Stockton, California, which last week became the biggest U.S. city to seek court protection, will begin a historic effort this week to be the first American city to use bankruptcy to successfully impose losses on bondholders.
Lawyers for Stockton are to appear in U.S. bankruptcy court in Sacramento July 6 for the initial hearing in the case. City council members have set aside more than $3 million for the first year of a bankruptcy court fight with bondholders and labor unions over how to divide a smaller budget.
No U.S. municipality has used bankruptcy to force bondholders to take less than the full principal due since at least 1981, and possibly as far back as the 1930s, according to lawyers and court records.
“We’re trying to spread the pain, unfortunately, to others besides employees,” Stockton City Manager Bob Deis told council members at a June 26 hearing. Before the June 28 bankruptcy filing, Stockton officials said they would try to impose cuts on all creditors.
The municipal bond market will be watching to see if that goal is met, said Jim Spiotto, a bankruptcy attorney with Chapman and Cutler LLP who helped write a book about municipalities in financial distress.
“That’s what everybody is going to be watching,” Spiotto said in a telephone interview. “What’s the stigma for it? What’s the price? Do you trade a short term gain for a long term pain?”
Of the 43 municipal bankruptcies filed since 1981, 33 were either dismissed by a judge, or failed to win a court ruling discharging their debt. Court records for the remaining 10 did not list the disposition. Spiotto said none of those cases ended with a cut to the principal owed lenders.
“Whenever there’s a bankruptcy or default, there’s a psychological twinge that goes through the issuer community and the market,” Tom Dresslar, a spokesman for California Treasurer Bill Lockyer, said in a telephone interview. “If other issuers, including the state, are stained as a result of Stockton’s bankruptcy then potentially when we go to market we suffer the consequences.”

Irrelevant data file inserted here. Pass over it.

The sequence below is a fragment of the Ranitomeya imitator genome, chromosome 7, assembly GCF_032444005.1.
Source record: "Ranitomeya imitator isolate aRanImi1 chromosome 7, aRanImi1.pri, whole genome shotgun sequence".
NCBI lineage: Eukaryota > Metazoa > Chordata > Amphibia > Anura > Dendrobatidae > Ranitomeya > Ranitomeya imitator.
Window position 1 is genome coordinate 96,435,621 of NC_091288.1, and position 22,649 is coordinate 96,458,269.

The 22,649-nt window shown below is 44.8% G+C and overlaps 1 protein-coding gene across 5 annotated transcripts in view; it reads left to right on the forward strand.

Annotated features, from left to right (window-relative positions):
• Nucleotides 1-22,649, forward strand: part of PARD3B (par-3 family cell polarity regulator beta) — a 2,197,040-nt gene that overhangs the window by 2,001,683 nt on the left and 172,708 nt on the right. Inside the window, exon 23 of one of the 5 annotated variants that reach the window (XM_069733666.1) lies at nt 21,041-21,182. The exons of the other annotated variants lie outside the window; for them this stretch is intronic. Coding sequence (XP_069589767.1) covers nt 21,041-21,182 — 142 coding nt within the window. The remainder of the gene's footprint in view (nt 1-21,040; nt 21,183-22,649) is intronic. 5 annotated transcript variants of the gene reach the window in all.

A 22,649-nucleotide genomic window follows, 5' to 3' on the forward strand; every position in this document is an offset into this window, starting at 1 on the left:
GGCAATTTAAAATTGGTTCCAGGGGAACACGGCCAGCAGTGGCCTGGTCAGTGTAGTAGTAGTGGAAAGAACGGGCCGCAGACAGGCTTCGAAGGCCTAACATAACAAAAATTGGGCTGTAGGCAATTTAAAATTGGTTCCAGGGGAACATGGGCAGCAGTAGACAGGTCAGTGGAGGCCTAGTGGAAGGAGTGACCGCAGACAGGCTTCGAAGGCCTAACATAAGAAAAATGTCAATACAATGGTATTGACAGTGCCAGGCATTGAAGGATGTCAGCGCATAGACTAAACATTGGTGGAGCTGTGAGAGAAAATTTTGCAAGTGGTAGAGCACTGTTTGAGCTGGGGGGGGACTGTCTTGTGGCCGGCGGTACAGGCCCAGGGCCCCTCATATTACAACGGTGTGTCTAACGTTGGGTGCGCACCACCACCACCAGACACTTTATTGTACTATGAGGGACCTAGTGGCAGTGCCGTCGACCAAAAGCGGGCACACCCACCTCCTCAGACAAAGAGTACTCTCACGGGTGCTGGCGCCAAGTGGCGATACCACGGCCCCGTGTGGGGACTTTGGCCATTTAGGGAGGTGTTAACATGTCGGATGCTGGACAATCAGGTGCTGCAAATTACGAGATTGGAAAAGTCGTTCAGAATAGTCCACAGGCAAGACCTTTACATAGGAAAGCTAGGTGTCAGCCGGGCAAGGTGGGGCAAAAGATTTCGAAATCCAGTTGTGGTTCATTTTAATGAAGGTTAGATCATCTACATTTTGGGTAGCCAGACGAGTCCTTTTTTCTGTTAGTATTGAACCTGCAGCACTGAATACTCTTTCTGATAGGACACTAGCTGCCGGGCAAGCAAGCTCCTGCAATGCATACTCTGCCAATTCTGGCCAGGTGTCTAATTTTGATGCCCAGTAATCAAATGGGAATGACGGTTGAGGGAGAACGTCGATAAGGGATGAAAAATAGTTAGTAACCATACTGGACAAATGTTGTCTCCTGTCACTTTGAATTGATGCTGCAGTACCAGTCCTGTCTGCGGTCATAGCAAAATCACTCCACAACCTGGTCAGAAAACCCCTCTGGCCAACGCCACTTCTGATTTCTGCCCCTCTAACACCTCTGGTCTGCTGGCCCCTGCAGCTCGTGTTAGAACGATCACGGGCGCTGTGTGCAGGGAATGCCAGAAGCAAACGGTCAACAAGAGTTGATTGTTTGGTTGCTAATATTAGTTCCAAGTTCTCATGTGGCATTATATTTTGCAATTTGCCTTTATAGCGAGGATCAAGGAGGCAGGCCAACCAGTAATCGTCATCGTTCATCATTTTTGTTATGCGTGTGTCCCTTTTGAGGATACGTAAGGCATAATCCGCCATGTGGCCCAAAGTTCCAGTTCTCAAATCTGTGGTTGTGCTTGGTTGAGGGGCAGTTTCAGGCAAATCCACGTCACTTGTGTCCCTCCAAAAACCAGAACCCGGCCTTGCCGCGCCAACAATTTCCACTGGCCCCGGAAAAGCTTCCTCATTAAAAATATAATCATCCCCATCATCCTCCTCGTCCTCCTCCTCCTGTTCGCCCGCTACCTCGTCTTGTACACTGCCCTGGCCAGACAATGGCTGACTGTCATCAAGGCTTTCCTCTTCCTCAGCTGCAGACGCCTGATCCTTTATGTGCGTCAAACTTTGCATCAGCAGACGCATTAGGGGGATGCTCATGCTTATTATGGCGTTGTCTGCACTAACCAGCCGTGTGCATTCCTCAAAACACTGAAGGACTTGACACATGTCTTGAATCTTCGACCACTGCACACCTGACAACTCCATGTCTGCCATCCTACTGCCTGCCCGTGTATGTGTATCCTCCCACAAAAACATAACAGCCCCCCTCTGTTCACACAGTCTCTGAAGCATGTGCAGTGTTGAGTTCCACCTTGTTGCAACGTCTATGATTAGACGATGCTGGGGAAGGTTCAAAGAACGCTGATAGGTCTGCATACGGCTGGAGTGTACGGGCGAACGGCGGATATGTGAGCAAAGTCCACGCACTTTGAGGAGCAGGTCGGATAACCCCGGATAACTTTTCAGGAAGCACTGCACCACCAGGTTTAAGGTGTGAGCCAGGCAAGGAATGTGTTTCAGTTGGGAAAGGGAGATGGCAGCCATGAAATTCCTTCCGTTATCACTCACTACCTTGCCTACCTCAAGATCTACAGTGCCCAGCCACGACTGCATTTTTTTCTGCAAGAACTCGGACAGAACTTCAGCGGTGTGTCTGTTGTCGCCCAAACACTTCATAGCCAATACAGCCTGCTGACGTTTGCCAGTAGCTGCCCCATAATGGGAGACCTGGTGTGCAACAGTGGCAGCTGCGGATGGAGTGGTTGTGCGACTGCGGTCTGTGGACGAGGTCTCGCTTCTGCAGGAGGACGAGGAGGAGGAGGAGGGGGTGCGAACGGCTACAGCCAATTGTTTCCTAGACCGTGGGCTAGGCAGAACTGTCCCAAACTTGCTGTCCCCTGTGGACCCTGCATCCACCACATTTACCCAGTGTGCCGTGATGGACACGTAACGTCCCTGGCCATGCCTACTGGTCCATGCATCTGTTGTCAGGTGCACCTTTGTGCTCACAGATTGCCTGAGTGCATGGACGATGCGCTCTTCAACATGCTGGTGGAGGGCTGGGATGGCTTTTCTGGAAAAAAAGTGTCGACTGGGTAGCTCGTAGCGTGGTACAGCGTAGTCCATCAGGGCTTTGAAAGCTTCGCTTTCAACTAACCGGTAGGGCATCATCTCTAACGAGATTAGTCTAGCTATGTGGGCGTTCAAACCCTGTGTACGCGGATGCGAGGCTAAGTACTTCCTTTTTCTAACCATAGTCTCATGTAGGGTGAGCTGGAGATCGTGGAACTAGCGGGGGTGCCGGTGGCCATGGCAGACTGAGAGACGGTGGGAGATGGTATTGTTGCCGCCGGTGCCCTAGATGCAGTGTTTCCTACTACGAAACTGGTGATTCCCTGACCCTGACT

During negotiations in the months leading up to the bankruptcy, bondholders “were grossly unhappy with the city’s proposal,” Joe Rose, an attorney for the city’s biggest labor union, said in an interview. Rose was part of the negotiations, which were required under a state law governing when cities can file bankruptcy.
The California city of Vallejo, about 65 miles west of Stockton, became the first municipality to use bankruptcy to cut the interest rate paid to its lender, Union Bank NA, Spiotto said.
Stockton listed assets of more than $1 billion and debt of $500 million to $1 billion in court filings. The Chapter 9 petition allows Stockton, a city of 292,000, to suspend payments to creditors while it seeks court approval for a plan that balances revenue with debt.
The two biggest creditors named in the filing reflect the groups most likely to face cuts imposed as part of the bankruptcy: bondholders and city employees.
Stockton said its biggest unsecured creditor is the California Public Employees’ Retirement System, or Calpers, the largest U.S. pension fund, owed $147.5 million, followed by Wells Fargo (WFC) Bank NA, as trustee for $124.3 million in pension obligation bonds, and Wells Fargo as trustee for three other sets of bondholders owed $107 million, according to court papers.
Wells Fargo “expects to take an active role in the bankruptcy proceedings,” Elise Wilkinson, a spokeswoman for the San Francisco-based bank, the nation’s biggest home lender, said in an e-mail the day Stockton filed bankruptcy.
The bank didn’t lend the city any money, she said.
“All our efforts in the bankruptcy proceedings will be directed toward achieving a recovery for the holders of Stockton bonds,” she said.
Stockton is the biggest city to file bankruptcy, by population. The biggest of all municipal bankruptcies, by debt, was filed by Jefferson County, Alabama, last year.
Jefferson County owes creditors about $4.2 billion, according to court records, and like Stockton is trying to force bondholders to take less.